Tuesday, April 22, 2014

A to Z Challenge: S is for Sociology (and Susan Spann and "Stories Gathered at the Kitchen Table" by Anne Randolph)

Seven more posts after today. I'm counting down, and my motor is running down. And I still have the dreaded V , X, and Z to go. I'm going to cheat again. I can see it coming.

Featured Author:  Susan Spann

Susan is an attorney who does a lot of work for the literary community, so she was a natural to teach a master class in Copyright and Contracts for the Rocky Mountain Fiction Writers Colorado Gold Conference a couple of years ago.

She had also written a mystery featuring a ninja detective and a Portuguese priest in 16th century Japan. That novel, Claws of the Cat, was so good Susan immediately snagged an agent when she pitched the book at the conference. The second book in the Shinobi mystery series, Blade of the Samurai, releases in July.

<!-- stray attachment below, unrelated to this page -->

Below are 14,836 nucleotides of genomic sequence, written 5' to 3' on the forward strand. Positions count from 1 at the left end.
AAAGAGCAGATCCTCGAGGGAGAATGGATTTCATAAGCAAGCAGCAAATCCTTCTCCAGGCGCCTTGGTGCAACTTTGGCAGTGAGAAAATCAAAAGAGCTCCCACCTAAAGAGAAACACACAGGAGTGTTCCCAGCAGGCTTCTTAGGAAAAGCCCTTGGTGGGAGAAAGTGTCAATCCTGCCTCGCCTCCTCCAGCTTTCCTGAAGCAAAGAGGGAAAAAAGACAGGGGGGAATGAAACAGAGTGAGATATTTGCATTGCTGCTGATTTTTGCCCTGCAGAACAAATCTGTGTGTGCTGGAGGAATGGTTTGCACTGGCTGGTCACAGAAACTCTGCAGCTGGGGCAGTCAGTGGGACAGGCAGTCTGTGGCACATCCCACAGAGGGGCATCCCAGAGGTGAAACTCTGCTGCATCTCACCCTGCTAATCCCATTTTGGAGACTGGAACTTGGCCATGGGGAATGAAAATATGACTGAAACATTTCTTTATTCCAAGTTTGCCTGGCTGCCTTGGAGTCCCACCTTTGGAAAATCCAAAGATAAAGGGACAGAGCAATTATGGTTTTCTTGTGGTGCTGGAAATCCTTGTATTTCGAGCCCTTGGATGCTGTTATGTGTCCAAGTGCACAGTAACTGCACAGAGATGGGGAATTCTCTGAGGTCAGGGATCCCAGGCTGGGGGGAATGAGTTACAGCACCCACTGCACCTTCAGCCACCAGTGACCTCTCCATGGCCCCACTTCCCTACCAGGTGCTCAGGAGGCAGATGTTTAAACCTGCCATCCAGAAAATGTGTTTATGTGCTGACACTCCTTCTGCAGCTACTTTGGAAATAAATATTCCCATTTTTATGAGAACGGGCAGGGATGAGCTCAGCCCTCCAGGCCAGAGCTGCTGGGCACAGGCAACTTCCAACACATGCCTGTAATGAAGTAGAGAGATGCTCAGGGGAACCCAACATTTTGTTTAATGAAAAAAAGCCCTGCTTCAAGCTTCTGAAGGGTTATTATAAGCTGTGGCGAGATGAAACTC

Featured Book:  Stories Gathered at the Kitchen Table: A Collection of Women's Memoirs by Anne Randolph

I haven't read this one yet. I bought my copy at the Northern Colorado Writers Conference last month and placed it on my coffee table to encourage me to read a story each day.

Here's how the book is described at Anne's website:

"Bold women from Kitchen Table Writing share stories that led them to confidence to become business women, leaders, mothers, healers, and trendsetters. In the safe haven of Kitchen Table Writing, these young creators and seasoned innovators create life stories that empower and resonate with women across generations."

Kitchen Table Writing is the name of Anne's coaching program and courses.

Word of the Day:  Sociology

When I first went to college right after high school, my father and I had a major disagreement about my course of study. I wanted to go to Journalism school, and he insisted I choose something practical where I could make money...like law school. I compromised by agreeing to Business Administration.